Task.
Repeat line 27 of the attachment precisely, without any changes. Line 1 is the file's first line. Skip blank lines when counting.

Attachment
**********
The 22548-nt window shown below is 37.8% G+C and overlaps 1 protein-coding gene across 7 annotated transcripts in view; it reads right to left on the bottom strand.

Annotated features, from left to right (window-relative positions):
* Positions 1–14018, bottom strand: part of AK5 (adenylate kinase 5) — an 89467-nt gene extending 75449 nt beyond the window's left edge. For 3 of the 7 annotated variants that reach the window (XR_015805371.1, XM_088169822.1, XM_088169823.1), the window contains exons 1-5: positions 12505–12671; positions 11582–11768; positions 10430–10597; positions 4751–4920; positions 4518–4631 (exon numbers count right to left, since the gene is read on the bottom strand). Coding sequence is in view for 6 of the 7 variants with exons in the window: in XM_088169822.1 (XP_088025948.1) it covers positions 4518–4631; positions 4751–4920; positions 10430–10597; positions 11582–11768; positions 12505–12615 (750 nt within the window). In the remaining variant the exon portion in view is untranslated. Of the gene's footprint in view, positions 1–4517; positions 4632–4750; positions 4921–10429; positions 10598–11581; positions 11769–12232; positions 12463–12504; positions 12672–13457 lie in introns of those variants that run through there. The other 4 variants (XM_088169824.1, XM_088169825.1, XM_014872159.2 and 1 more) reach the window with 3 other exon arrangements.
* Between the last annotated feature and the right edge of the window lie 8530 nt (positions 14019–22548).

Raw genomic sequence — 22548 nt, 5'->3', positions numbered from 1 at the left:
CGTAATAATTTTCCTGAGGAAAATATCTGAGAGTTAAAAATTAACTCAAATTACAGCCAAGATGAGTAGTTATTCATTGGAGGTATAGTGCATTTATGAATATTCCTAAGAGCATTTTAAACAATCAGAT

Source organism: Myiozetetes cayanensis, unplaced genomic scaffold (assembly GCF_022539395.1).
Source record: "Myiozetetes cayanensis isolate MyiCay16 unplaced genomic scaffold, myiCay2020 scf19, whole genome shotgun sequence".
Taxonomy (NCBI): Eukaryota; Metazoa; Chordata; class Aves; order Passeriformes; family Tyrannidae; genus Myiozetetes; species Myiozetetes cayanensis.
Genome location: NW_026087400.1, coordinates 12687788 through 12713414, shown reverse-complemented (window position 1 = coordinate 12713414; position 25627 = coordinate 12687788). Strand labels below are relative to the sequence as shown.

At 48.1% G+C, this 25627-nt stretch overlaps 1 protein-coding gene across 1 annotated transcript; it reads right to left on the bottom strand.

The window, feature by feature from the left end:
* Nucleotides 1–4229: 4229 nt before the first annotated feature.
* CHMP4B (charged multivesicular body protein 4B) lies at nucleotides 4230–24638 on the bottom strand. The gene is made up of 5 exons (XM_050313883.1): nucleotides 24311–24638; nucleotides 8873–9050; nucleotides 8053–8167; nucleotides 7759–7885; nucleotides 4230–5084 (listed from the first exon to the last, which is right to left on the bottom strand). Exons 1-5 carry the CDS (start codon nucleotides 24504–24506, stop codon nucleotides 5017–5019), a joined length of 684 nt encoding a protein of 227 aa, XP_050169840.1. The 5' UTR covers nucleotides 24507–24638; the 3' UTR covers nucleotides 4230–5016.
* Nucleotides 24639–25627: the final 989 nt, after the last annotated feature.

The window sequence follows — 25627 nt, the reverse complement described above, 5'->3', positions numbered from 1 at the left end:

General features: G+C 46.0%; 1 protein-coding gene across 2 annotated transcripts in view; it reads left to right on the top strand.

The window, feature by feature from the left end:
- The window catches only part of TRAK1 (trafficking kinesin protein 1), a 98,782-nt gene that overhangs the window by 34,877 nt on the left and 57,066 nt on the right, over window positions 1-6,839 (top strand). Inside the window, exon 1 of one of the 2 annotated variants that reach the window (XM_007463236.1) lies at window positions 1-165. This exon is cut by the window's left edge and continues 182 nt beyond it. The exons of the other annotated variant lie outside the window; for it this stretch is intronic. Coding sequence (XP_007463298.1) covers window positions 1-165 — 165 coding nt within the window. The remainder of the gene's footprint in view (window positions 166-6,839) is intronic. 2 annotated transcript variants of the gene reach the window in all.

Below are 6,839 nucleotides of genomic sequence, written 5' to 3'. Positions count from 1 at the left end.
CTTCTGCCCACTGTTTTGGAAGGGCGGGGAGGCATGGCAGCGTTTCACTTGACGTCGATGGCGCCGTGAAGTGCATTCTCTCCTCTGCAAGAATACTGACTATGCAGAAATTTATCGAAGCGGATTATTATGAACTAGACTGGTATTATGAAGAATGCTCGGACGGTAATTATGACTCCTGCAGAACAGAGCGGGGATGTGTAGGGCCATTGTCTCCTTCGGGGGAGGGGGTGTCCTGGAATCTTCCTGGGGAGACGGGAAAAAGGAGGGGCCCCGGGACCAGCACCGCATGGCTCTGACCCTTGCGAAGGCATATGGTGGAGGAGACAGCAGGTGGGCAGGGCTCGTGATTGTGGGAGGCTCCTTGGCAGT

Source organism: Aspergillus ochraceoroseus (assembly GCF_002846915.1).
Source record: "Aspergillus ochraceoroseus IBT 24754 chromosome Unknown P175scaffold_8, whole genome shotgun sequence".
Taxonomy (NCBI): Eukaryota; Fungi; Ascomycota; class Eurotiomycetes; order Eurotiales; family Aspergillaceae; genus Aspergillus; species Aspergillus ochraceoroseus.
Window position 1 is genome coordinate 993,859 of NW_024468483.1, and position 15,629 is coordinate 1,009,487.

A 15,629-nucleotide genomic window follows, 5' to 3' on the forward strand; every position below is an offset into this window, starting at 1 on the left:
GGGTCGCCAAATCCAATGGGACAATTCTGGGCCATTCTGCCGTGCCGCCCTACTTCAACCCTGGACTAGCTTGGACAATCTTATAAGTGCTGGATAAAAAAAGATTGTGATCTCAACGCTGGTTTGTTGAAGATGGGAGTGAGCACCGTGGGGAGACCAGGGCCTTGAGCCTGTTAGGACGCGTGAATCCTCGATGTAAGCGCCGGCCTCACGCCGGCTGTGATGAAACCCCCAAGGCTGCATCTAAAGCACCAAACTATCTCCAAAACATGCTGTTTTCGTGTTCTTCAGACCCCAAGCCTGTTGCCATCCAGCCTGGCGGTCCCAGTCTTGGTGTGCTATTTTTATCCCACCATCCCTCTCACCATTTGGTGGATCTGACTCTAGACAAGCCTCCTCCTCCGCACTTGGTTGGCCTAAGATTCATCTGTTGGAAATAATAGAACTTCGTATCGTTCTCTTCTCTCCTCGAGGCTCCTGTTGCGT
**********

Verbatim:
GGGTCGCCAAATCCAATGGGACAATTCTGGGCCATTCTGCCGTGCCGCCCTACTTCAACCCTGGACTAGCTTGGACAATCTTATAAGTGCTGGATAAAAAAAGATTGTGATCTCAACGCTGGTTTGTTGAAGATGGGAGTGAGCACCGTGGGGAGACCAGGGCCTTGAGCCTGTTAGGACGCGTGAATCCTCGATGTAAGCGCCGGCCTCACGCCGGCTGTGATGAAACCCCCAAGGCTGCATCTAAAGCACCAAACTATCTCCAAAACATGCTGTTTTCGTGTTCTTCAGACCCCAAGCCTGTTGCCATCCAGCCTGGCGGTCCCAGTCTTGGTGTGCTATTTTTATCCCACCATCCCTCTCACCATTTGGTGGATCTGACTCTAGACAAGCCTCCTCCTCCGCACTTGGTTGGCCTAAGATTCATCTGTTGGAAATAATAGAACTTCGTATCGTTCTCTTCTCTCCTCGAGGCTCCTGTTGCGT